Consumer Purchase Decisions

December 31st, 2009

Why do customers do what they do? What goes through someone’s mind when they’re thinking about a purchase? Why do people choose one product over another? These are all good questions. Customer and potential customer behavior is not an exact science. But we do know quite a bit about what makes them tick. And we certainly know the process they go through before they actually buy a product.

Consumer purchase decisions have changed drastically over the last 10 years. With communication and information literally flowing at the speed of light, consumers can get product information anytime, anywhere. And they can get a lot of it in a matter of minutes. Yes, it’s a cliché way to put it, but when it comes to consumer purchase decision-making – the internet changed everything.


The traditional model of consumer purchase behavior is represented by a funnel shape, with the largest population of potential purchase options signified by the top, or widest part, of the funnel with the field of choices narrowing as the consumer goes through a linear decision-making process.

Under this pattern, marketers have long attempted to reach the consumer to impact the awareness and familiarity stages of this funnel, using advertising and other media placement to convince the consumer to include their brand in a “considered set” when a purchase requirement is triggered and following with package design, promotion, store/service environment and point-of-sale messaging as a final push tactic once the consumer has narrowed the field to a few choices.

FLAW #1: While creative advertising will still get noticed by an interested consumer, the explosion of products, services and media outlets in the past 25 years has created a clutter of messaging that the human mind just can’t process. It is estimated in this time period that the average number of marketing messages a consumer receives daily has almost doubled – to almost 7,000 per day.

FLAW #2: In addition to the assumption that the consumer can be receptive to all of the ongoing exposure, the funnel model also treats the consumer as passive until the consideration stage, by which time the belief has been that they have already eliminated a large number of purchase options.

FLAW #3: After the initial connection between a brand promise and brand experience (trial purchase) some also consider “the funnel” to imply that the population of brands from which a consumer creates a longer-term commitment (repurchase) to be limited to those brands residing in their original considered set, again treating the consumer as way too passive.


A new study by McKinsey & Co., the first quantified analysis that we have seen to challenge the funnel model, finds that increasingly informed and empowered consumers:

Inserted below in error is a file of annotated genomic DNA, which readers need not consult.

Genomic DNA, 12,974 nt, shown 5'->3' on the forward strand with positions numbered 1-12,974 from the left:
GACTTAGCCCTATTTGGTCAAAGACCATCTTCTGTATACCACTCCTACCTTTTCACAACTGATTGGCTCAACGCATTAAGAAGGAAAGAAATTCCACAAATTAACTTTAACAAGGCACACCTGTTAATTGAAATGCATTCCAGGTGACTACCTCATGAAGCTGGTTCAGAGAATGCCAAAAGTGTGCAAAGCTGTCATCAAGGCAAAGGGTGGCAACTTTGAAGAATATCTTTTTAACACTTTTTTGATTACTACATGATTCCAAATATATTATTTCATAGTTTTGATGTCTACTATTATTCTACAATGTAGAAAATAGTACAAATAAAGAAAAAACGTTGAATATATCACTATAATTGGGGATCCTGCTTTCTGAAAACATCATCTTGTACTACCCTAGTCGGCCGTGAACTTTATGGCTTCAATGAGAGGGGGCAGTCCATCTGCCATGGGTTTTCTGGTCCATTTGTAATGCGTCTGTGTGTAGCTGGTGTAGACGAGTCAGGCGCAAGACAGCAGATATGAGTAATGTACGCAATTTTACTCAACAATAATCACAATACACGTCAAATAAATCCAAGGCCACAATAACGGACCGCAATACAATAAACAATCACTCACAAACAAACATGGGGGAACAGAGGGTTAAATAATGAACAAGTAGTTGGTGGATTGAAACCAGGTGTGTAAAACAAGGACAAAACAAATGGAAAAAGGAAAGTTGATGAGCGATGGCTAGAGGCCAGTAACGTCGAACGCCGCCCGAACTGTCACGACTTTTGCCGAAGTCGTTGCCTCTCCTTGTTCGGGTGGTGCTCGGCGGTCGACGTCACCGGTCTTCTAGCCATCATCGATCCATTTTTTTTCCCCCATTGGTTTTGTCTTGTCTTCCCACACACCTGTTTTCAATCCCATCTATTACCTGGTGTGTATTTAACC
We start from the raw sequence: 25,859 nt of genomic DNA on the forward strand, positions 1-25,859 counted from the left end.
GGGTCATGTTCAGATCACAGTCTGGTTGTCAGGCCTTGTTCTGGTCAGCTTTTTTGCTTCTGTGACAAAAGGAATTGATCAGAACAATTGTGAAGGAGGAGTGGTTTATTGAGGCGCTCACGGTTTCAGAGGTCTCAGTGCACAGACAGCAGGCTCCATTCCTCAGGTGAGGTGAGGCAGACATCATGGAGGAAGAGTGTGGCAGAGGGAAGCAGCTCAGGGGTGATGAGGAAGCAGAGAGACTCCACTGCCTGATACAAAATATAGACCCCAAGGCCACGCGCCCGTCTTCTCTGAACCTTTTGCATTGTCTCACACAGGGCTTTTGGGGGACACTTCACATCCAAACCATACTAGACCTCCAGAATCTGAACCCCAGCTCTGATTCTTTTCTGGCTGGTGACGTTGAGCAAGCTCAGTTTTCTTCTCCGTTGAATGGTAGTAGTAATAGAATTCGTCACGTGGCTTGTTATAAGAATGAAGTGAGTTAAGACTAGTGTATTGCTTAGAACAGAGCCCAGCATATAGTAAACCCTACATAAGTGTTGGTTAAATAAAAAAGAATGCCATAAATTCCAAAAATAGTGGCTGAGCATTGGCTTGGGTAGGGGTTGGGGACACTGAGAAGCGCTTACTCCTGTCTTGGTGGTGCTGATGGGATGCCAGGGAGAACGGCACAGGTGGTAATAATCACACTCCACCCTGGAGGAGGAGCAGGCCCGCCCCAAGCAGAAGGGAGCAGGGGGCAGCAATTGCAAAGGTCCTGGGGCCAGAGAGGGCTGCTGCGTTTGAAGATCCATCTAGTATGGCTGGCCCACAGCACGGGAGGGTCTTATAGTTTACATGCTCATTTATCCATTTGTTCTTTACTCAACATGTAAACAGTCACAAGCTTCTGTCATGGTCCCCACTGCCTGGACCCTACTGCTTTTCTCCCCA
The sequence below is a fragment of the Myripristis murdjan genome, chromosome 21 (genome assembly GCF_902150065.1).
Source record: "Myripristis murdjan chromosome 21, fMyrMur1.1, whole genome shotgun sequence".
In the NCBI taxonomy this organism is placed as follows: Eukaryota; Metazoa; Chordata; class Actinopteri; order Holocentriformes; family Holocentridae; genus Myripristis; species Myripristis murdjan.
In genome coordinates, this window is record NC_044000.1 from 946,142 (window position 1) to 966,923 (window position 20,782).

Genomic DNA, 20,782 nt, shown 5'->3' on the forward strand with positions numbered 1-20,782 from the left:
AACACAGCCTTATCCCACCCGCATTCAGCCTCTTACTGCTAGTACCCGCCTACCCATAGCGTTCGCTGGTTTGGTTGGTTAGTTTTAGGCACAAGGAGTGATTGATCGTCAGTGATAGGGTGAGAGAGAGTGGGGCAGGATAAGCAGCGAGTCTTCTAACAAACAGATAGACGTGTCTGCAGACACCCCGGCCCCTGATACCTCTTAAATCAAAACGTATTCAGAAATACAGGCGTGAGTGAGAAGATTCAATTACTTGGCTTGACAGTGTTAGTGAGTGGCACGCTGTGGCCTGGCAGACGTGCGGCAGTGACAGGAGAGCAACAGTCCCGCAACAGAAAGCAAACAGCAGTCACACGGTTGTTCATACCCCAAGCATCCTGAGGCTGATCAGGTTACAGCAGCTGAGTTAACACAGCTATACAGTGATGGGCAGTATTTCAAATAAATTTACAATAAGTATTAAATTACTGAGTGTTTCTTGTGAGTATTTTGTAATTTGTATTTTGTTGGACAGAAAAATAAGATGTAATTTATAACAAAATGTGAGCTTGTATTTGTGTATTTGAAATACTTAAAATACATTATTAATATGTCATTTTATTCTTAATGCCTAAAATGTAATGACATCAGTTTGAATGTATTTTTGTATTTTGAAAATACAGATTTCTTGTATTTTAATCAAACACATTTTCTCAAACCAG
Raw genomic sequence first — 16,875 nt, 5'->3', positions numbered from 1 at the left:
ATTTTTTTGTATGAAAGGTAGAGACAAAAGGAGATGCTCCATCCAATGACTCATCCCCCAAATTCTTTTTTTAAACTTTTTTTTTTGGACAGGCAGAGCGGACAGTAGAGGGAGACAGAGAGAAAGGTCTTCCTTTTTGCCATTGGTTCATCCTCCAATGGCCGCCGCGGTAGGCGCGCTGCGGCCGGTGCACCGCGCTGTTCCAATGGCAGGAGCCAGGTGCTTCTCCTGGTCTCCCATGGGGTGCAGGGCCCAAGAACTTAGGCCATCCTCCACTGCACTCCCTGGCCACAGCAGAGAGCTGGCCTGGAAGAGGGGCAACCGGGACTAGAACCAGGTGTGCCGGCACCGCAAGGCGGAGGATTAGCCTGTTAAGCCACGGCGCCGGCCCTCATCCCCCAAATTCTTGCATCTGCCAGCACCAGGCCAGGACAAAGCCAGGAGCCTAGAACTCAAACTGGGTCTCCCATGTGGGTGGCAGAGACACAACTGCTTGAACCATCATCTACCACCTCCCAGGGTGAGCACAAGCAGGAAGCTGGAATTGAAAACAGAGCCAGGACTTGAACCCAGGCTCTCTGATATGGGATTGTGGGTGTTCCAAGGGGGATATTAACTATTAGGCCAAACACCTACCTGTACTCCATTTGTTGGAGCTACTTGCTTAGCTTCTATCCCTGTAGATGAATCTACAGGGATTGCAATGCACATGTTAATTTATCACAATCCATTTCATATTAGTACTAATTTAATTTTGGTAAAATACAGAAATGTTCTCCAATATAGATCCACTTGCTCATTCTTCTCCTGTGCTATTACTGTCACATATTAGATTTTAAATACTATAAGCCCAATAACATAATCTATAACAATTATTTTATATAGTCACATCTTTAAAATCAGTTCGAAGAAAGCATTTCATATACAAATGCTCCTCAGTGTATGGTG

• Begin with a much narrower list of purchase options and perceptions, based on what they have stored in their brains for later recall.
  • Expand their consideration set considerably during a phase of active evaluation, paying attention to relevant advertising, shopping, researching reviews and opinions on the Internet and seeking out recommendations or related experience from friends and family.
  • Are not as methodical as previously thought and often enter a store or purchase environment with a much larger list of possible options than the funnel model represents.
  • Often aren’t as loyal as marketers want to believe, actively considering options during a post-purchase experience and becoming much more receptive to ongoing competitive exposure.


  1. First, company-driven messaging through advertising must be targeted. More is not always better. You must understand the purchase decision process of your potential consumer and reach them with relevancy while they are in the stage of active evaluation.
  2. Your brand or company must have a high-quality, informative and interactive website and you must engage in social media, developing ways for consumers to learn about you, talk to you and talk about you. Work with independent sites that follow your brand and monitor what is being said about your brand.
  3. Next, you must spend more time creating a positive delivery point – whether it is your store, a retailer that carries your product, a service outlet, your office, your presentation when calling on clients … even those environments such as a warehouse or a bill paying desk … EVERY customer touch point can and will be evaluated by the consumer.
  4. Finally, find ways to reward and promote loyalty. Affinity programs and frequent customer rewards keep your customers from wandering after initial customer capture.

Now companies have two choices. They can sit back and live in the old model of customer behavior and continue to throw their marketing dollars in the toilet. Or, embrace the changes of the last decade and design a marketing program that’s more targeted and efficient – leading to better customer loyalty and a greater ROI. Which sounds better for your company? GOOD CHOICE.

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